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Friday, December 3, 2010

Giants World Series DVDs -- Guess Who Wins?

Posted By on Fri, Dec 3, 2010 at 8:30 AM

click to enlarge A happy ending all right...
  • A happy ending all right...

With a hot dog and Coors-festooned launch party at AT&T Park last night, the World Champion San Francisco Giants officially screened their two 2010 season DVDs. And, like Titanic, you knew how they were gonna end.

Regarding Titanic, incidentally, all of the men frog-marched into the theater had three things to sustain them throughout the film's ponderous plot: At one point, Kate Winslet is going to disrobe; at one point the boat will sink; and at one point, Leo DiCaprio's character is going to die.

As for what charmed those not forcibly made to watch Titanic, we never thought too hard on that because we were too hung up that the San Francisco Giants had never won a World Series.

Well, no more. And, having nabbed the free Coors and taken in both DVDs, we can assure fans that they'll be very happy. After all, the good guys do win in the end.

The two DVDs in question are the Giants own season recap, The Magic Inside, and Major League Baseball's official film of the 2010 World Series.

click to enlarge If you will it, it is no dream
  • If you will it, it is no dream
You would have to be colder than Pat Burrell during the Series to whiff on producing these films -- and, thankfully, that's not the case. Both are certain to warm the hearts of long-suffering Giants fans for many a year. We do have some quibbles with the Giants' own film, however.

You can forgive the in-house highlight reel for going easy on those who had it hard -- but noting that Pablo Sandoval was nicknamed "Kung Fu Panda " because of "his enthusiasm and ability to perform incredible feats" is an incredible feat of its own. Let's be honest: It was largely because of his ursine paunch. While we're at it, the 2010 season film notes at its outset that the Giants were anticipating big things from Sandoval this year -- then doesn't mention him for the remaining hour and 15 minutes.

Finally, the film rightly lauds San Francisco's white-hot finish to seal the divisional championship -- but neglects to mention San Diego helpfully losing 10 in a row in August and September.

The in-house film is narrated by the team's own Duane Kuiper -- a man whose voice actually induces happy feelings among the faithful. Believe it or not, the official Major League Baseball World Series DVD is voiced by Rob Schneider. Without question, this is the best Rob Schneider film of all-time.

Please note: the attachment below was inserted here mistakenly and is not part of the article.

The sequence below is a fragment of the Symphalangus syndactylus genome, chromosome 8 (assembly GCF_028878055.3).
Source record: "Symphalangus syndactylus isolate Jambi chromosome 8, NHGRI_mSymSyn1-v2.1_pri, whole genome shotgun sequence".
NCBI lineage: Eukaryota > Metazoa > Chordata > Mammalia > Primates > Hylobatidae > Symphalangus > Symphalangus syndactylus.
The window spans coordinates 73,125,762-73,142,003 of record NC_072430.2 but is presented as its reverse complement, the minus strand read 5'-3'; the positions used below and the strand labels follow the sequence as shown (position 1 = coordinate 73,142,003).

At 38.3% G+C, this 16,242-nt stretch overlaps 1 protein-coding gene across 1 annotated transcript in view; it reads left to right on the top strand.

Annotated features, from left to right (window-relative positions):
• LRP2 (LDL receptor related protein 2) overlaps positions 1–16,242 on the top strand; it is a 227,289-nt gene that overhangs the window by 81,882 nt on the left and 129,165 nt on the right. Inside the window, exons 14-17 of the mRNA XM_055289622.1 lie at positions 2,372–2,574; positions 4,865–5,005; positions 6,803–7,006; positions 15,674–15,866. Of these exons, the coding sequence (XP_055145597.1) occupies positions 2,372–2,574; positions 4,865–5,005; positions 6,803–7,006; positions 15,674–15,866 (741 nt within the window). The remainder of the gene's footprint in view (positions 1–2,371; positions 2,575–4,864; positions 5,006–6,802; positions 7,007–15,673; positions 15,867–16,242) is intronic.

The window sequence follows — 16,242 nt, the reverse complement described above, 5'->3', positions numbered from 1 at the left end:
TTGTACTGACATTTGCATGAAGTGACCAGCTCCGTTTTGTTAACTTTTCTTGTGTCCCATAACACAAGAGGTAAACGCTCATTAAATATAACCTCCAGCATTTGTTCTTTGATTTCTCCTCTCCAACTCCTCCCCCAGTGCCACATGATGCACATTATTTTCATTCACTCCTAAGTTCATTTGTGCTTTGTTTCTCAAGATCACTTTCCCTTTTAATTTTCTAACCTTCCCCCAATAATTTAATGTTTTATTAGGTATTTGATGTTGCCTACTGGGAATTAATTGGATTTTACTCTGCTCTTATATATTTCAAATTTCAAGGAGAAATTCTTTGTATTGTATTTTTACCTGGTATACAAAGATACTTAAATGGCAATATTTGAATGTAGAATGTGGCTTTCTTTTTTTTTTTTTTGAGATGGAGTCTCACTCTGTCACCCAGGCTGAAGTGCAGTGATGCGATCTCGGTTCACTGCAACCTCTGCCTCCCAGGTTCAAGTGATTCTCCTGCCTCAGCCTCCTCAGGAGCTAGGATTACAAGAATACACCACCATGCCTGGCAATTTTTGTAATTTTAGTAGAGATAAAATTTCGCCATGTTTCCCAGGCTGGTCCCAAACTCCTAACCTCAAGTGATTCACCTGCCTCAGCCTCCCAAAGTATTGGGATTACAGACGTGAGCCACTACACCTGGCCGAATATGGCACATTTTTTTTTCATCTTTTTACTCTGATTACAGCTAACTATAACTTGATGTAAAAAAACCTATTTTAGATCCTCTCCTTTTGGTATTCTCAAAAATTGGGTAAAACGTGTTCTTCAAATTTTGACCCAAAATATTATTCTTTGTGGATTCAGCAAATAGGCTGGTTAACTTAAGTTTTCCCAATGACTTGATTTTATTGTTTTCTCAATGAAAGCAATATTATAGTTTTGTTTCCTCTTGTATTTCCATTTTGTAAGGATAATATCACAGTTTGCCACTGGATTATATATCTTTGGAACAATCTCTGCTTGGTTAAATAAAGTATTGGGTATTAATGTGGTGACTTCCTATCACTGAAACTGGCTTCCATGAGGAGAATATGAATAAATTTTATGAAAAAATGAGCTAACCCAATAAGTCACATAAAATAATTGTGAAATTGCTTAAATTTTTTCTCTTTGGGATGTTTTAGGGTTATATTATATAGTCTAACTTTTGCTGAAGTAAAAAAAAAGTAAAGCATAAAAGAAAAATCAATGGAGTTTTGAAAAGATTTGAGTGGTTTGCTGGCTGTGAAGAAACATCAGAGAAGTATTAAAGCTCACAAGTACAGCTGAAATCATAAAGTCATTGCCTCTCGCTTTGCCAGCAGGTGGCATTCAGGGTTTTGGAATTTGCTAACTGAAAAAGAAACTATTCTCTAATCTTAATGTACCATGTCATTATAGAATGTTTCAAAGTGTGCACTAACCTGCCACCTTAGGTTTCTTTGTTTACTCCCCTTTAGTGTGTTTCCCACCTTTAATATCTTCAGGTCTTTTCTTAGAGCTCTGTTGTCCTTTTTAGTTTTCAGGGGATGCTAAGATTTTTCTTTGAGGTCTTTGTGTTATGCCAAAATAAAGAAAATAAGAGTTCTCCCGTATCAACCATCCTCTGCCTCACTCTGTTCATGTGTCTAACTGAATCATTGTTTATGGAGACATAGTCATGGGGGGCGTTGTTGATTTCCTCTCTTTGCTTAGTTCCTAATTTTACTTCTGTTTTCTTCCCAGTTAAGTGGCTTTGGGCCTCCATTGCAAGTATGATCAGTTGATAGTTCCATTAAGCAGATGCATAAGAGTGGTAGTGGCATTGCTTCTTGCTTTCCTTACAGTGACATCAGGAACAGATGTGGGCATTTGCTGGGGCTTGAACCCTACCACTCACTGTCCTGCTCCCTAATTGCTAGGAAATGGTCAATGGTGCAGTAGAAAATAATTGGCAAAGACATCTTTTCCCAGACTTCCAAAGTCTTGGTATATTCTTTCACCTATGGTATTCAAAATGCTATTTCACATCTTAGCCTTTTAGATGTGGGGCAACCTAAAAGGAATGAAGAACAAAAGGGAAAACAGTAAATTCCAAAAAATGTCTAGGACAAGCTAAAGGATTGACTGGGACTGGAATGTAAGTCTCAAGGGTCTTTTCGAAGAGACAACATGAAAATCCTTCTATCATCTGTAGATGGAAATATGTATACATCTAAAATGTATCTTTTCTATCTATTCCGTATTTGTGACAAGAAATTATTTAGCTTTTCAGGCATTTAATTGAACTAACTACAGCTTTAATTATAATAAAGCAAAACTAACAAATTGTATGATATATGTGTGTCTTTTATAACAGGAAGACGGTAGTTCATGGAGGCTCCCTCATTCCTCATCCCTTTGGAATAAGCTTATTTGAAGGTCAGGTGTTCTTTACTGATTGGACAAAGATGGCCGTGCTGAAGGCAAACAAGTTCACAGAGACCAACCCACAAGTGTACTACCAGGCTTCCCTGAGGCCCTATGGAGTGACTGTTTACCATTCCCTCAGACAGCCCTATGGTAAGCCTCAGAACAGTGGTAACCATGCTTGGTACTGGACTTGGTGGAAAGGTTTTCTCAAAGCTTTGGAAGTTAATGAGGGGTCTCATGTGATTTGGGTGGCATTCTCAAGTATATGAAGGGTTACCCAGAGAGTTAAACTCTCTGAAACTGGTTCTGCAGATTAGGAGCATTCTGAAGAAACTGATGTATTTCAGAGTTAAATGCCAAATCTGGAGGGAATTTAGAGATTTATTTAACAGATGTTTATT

We never gave much thought to the narrator -- but, to lay our souls bare, when your humble narrator slipped a note in the Wailing Wall asking the highest authority if, it wasn't too much trouble, could the Giants win the World Series ... this is the film I was hoping to see. The Giants' postseason was an exorcism of years of pain and failure, and this film captures it beautifully.

click to enlarge If you will it, it is no dream
  • If you will it, it is no dream
And we do mean "beautifully." The HD clips of game action are breathtaking -- they appear more like computer-generated effects than reality. Perhaps we didn't need to see Vlad Guerrero's tar-encrusted helmet in minute detail. But the footage of balletic infield action and slow-motion swings are still in front of my eyes.

How HD is HD? Enough that I could clearly read "MONTEFUSCO" on the back of a fan's vintage orange jersey in a sweeping crowd scene as he turned to high-five a buddy.

I'll only reveal two more details. The slow setup for Edgar Renteria's Series-clinching home run in Game 5 was masterful -- a home run presenting a home run. And the player quotes were sprinkled in just right, and with just the right players. The ever-witty Brian Wilson described his feelings in the 9th inning of the ultimate game thusly:

This was our chance to lock them down so we can go absolutely ballistic and throw champagne everywhere.

And that was in HD, too.

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About The Author

Joe Eskenazi

Joe Eskenazi

Bio:
Joe Eskenazi was born in San Francisco, raised in the Bay Area, and attended U.C. Berkeley. He never left. "Your humble narrator" is a staff writer and columnist for SF Weekly, which he has written for since 2007. He resides in the Excelsior with his wife, 4.3 miles from his birthplace and 5,474 from hers... more

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